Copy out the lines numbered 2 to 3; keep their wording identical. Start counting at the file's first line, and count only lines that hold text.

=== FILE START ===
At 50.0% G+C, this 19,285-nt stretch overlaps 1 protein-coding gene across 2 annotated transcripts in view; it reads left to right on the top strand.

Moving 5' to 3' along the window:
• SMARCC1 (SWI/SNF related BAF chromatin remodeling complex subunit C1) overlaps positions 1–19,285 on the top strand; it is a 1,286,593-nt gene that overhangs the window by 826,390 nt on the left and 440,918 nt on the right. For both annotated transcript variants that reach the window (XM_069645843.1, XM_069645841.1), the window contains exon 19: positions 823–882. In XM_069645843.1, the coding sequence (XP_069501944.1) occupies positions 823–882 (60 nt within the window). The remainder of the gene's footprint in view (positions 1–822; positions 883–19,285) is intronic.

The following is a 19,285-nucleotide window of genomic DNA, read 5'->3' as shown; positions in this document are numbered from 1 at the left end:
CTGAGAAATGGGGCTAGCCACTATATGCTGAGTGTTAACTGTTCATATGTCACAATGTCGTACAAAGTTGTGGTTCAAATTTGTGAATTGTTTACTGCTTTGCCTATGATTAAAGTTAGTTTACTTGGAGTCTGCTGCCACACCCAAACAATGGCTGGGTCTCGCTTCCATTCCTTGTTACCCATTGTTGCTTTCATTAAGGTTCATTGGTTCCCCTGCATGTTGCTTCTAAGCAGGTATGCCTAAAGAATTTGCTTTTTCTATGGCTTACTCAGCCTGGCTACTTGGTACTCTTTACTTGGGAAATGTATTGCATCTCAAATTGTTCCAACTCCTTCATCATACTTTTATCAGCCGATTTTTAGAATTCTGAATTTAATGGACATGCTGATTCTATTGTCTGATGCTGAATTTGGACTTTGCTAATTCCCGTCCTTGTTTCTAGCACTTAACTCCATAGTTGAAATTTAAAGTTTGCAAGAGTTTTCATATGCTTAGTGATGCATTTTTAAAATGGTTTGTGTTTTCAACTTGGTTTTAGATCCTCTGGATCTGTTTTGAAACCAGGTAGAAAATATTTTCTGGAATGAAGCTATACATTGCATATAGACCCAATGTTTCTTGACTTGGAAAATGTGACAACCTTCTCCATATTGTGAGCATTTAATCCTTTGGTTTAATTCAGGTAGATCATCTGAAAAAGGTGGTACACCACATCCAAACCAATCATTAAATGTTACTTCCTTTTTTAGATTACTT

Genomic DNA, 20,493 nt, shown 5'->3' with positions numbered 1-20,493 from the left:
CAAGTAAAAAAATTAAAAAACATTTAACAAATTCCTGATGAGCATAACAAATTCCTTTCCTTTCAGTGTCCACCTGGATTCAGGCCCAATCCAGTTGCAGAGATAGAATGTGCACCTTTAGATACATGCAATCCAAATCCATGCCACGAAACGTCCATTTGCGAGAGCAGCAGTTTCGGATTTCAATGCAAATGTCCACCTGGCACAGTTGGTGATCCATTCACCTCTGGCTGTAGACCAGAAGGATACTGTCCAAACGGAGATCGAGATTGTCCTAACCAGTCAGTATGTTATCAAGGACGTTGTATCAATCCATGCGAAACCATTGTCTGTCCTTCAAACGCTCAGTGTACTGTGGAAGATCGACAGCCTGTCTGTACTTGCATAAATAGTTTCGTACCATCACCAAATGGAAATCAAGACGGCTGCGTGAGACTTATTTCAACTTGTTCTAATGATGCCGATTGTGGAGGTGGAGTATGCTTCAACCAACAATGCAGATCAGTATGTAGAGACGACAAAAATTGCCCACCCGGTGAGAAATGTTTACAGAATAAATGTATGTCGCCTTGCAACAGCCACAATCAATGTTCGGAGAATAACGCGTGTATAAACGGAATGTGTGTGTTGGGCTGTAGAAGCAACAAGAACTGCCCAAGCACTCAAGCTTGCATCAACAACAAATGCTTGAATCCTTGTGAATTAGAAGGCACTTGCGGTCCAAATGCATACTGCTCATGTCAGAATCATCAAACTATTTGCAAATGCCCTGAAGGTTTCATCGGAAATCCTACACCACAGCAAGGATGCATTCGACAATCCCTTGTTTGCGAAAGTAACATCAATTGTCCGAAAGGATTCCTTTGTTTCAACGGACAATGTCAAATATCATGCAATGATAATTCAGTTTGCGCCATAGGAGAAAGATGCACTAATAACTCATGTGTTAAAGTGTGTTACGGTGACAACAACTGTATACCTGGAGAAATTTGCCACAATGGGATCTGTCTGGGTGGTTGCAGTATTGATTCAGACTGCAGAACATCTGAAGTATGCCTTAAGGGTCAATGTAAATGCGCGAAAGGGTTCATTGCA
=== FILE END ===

Moving 5' to 3' along the window:
• SMARCC1 (SWI/SNF related BAF chromatin remodeling complex subunit C1) overlaps positions 1–19,285 on the top strand; it is a 1,286,593-nt gene that overhangs the window by 826,390 nt on the left and 440,918 nt on the right. For both annotated transcript variants that reach the window (XM_069645843.1, XM_069645841.1), the window contains exon 19: positions 823–882. In XM_069645843.1, the coding sequence (XP_069501944.1) occupies positions 823–882 (60 nt within the window). The remainder of the gene's footprint in view (positions 1–822; positions 883–19,285) is intronic.